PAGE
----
We are currently making improvements to the Audible site. In an effort to enhance the accessibility experience for our customers, we have created a page to more easily navigate the new experience, available at the web address www.audible.com/access.
 >   > 
Lesbian Pulp Fiction: The Sexually Intrepid World of Lesbian Paperback Novels, 1950-1965 | [Katherine V. Forrest (editor)]

Lesbian Pulp Fiction: The Sexually Intrepid World of Lesbian Paperback Novels, 1950-1965

In 1950, publisher Fawcett Books founded its Gold Medal imprint, inaugurating the reign of lesbian pulp fiction. These were the books that small-town lesbians and prurient men bought by the millions - cheap, easy to find in drugstores, and immediately recognizable by their lurid covers: often a hard-looking brunette standing over a scantily clad blonde, or a man gazing in tormented lust at a lovely, unobtainable lesbian. For women leading straight lives, here was confirmation that they were not alone.
Regular Price:$24.95
  • Membership Details:
    • First book free with 30-day trial
    • $14.95/month thereafter for your choice of 1 new book each month
    • Cancel easily anytime
    • Exchange books you don't like
    • All selected books are yours to keep, even if you cancel
  • - or -

Your Likes make Audible better!

'Likes' are shared on Facebook and Audible.com. We use your 'likes' to improve Audible.com for all our listeners.

You can turn off Audible.com sharing from your Account Details page.

OK

Publisher's Summary

Long before the rise of the modern gay movement, an unnoticed literary revolution was occurring between the covers of the cheaply produced lesbian pulp paperbacks of the post-World War II era.

In 1950, publisher Fawcett Books founded its Gold Medal imprint, inaugurating the reign of lesbian pulp fiction. These were the books that small-town lesbians and prurient men bought by the millions - cheap, easy to find in drugstores, and immediately recognizable by their lurid covers: often a hard-looking brunette standing over a scantily clad blonde, or a man gazing in tormented lust at a lovely, unobtainable lesbian. For women leading straight lives, here was confirmation that they were not alone and that darkly glamorous, "gay" places like Greenwich Village existed.

Some - especially those written by lesbians - offered sympathetic and realistic depictions of "life in the shadows", while others (no less fun to read now) were smutty, sensational tales of innocent girls led astray. In the overheated prose typical of the genre, this collection documents the emergence of a lesbian subculture in postwar America.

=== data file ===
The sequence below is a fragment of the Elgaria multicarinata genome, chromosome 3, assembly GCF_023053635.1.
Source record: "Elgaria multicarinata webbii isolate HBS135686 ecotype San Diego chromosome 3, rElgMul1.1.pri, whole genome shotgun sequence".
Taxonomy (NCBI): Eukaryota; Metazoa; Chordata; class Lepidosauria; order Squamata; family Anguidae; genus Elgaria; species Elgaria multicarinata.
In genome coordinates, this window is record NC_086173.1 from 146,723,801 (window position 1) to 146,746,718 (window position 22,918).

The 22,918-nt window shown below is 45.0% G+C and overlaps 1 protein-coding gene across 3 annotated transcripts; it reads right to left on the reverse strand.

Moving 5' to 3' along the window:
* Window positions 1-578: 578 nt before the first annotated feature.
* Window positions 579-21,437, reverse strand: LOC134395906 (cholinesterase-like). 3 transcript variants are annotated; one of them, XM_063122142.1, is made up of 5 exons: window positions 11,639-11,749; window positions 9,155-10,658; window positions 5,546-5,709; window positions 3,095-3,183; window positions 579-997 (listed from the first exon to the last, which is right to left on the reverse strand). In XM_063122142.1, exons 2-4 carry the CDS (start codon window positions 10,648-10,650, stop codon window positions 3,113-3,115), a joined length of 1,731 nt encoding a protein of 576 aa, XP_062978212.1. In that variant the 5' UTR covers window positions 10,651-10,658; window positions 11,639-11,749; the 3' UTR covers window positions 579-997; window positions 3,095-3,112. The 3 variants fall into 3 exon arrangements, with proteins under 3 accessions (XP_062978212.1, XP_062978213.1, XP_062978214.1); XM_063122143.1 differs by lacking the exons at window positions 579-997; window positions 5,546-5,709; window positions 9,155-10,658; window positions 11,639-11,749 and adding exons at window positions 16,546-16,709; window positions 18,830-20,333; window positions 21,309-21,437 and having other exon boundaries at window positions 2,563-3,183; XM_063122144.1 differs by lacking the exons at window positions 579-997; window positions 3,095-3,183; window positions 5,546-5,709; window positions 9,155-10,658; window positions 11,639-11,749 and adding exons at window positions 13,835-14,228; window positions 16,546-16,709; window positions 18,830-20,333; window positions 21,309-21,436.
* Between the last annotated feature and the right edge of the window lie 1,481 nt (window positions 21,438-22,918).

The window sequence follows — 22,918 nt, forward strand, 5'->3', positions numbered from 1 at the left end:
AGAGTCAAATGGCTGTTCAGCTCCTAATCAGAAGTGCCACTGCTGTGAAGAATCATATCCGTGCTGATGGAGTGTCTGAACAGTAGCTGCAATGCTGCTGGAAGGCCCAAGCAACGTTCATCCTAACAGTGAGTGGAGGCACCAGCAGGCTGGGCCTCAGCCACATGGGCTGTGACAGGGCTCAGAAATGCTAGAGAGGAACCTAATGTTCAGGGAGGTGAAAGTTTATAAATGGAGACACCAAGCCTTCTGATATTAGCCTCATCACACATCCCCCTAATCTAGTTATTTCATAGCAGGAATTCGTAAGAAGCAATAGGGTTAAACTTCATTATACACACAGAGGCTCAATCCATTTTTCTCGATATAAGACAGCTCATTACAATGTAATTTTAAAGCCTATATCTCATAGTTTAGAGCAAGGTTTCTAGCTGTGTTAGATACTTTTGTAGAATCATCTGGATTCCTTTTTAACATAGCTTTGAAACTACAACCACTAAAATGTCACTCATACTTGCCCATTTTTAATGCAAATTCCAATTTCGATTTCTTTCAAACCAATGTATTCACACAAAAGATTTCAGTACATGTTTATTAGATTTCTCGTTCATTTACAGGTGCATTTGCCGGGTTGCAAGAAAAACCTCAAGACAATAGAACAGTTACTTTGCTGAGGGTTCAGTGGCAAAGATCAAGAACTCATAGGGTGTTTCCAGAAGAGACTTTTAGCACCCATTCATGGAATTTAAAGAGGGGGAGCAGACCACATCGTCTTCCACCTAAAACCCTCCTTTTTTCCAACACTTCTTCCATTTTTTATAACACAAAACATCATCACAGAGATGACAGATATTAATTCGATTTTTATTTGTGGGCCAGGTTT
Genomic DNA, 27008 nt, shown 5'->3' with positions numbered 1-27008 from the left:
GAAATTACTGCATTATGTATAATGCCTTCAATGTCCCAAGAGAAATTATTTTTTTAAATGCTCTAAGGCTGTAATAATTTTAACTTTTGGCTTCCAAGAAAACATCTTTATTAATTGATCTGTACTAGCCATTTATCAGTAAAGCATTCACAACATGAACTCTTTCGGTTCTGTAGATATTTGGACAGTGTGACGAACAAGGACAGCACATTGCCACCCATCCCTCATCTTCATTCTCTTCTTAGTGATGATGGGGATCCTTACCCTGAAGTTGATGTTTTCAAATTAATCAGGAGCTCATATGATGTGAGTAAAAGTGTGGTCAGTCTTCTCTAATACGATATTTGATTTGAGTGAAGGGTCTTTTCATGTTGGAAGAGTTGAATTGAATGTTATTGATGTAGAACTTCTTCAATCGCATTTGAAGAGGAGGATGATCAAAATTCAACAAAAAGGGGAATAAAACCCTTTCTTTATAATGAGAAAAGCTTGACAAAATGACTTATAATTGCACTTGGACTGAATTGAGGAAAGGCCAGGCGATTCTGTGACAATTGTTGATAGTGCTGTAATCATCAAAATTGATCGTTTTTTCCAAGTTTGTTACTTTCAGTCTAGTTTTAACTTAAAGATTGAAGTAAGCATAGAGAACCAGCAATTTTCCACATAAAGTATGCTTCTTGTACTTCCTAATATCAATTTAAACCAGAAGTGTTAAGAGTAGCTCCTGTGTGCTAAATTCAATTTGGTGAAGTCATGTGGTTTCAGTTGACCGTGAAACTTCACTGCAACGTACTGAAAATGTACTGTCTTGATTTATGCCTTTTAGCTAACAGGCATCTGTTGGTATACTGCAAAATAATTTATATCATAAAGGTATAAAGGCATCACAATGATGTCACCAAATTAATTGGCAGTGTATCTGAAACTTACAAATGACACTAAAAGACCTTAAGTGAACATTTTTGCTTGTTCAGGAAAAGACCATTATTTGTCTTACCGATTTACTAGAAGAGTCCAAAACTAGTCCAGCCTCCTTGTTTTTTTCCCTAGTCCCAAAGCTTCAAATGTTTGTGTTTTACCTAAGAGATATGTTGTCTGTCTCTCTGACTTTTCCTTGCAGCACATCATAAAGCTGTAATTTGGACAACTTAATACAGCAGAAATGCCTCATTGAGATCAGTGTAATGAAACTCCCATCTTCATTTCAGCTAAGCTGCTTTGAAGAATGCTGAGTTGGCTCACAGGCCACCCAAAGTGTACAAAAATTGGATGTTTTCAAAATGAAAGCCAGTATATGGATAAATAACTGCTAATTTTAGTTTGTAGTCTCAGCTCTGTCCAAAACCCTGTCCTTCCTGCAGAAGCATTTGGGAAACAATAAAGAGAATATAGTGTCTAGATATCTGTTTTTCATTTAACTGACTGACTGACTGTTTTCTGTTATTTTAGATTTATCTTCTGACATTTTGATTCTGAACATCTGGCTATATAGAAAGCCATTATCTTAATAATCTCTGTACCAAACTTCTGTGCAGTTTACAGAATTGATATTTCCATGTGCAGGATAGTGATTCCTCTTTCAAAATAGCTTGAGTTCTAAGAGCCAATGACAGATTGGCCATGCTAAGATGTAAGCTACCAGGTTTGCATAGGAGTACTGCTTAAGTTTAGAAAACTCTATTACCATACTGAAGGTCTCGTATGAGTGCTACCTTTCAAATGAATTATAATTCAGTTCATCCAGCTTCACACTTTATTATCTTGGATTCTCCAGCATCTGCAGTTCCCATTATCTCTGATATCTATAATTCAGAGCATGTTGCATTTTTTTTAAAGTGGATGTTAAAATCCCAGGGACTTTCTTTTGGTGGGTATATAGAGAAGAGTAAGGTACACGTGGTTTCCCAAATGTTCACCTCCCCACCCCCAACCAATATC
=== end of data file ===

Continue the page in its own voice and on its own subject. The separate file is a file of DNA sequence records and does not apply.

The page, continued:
©2005 Cleis Press (P)2012 Audible, Inc.

What Members Say

Average Customer Rating

3.9 (20 )
5 star
 (7)
4 star
 (7)
3 star
 (3)
2 star
 (2)
1 star
 (1)
Overall
3.8 (19 )
5 star
 (7)
4 star
 (6)
3 star
 (2)
2 star
 (3)
1 star
 (1)
Story
3.9 (18 )
5 star
 (10)
4 star
 (1)
3 star
 (4)
2 star
 (2)
1 star
 (1)
Performance
Sort by:
  •  
    Kathleen Minneapolis, MN, USA 09-29-12
    Kathleen Minneapolis, MN, USA 09-29-12 Member Since 2005
    HELPFUL VOTES
    272
    ratings
    REVIEWS
    148
    129
    FOLLOWERS
    FOLLOWING
    32
    0
    Overall
    Performance
    Story
    "Lesbian short stories from the 1950's."

    The Publisher’s note explains this title as well as I can.
    Long before the rise of the modern gay movement, an unnoticed literary revolution was occurring between the covers of the cheaply produced lesbian pulp
    paperbacks of the post-World War II era. In 1950, publisher Fawcett Books founded its Gold Medal imprint, inaugurating the reign of lesbian pulp fiction.
    These were the books that small-town lesbians and prurient men bought by the millions - cheap, easy to find in drugstores, and immediately recognizable
    by their lurid covers: often a hard-looking brunette standing over a scantily clad blonde, or a man gazing in tormented lust at a lovely, unobtainable
    lesbian. For women leading straight lives, here was confirmation that they were not alone and that darkly glamorous, "gay" places like Greenwich Village
    existed. Some - especially those written by lesbians - offered sympathetic and realistic depictions of "life in the shadows", while others (no less fun
    to read now) were smutty, sensational tales of innocent girls led astray. In the overheated prose typical of the genre, this collection documents the emergence
    of a lesbian subculture in postwar America.

    These stories had one drawback. They were excerpts from full novels, so they never felt as if you got the whole story. But each one clearly described an earth-shaking event in the life of a particular woman. Ann Bannon’s introduction is very thorough and gives us a history of that period.

    3 of 3 people found this review helpful
  •  
    michael dean 04-08-14 Member Since 2014
    ratings
    REVIEWS
    8
    3
    Overall
    Performance
    Story
    "real life real love"
    What made the experience of listening to Lesbian Pulp Fiction the most enjoyable?

    real love and life


    Who was your favorite character and why?

    bebo b. she is like me


    Which scene was your favorite?

    she took a waman home and made love to her


    If you could take any character from Lesbian Pulp Fiction out to dinner, who would it be and why?

    bebo


    0 of 0 people found this review helpful
  • Showing: 1-2 of 2 results

    There are no listener reviews for this title yet.

Report Inappropriate Content

If you find this review inappropriate and think it should be removed from our site, let us know. This report will be reviewed by Audible and we will take appropriate action.

CANCEL

Thank You

Your report has been received. It will be reviewed by Audible and we will take appropriate action.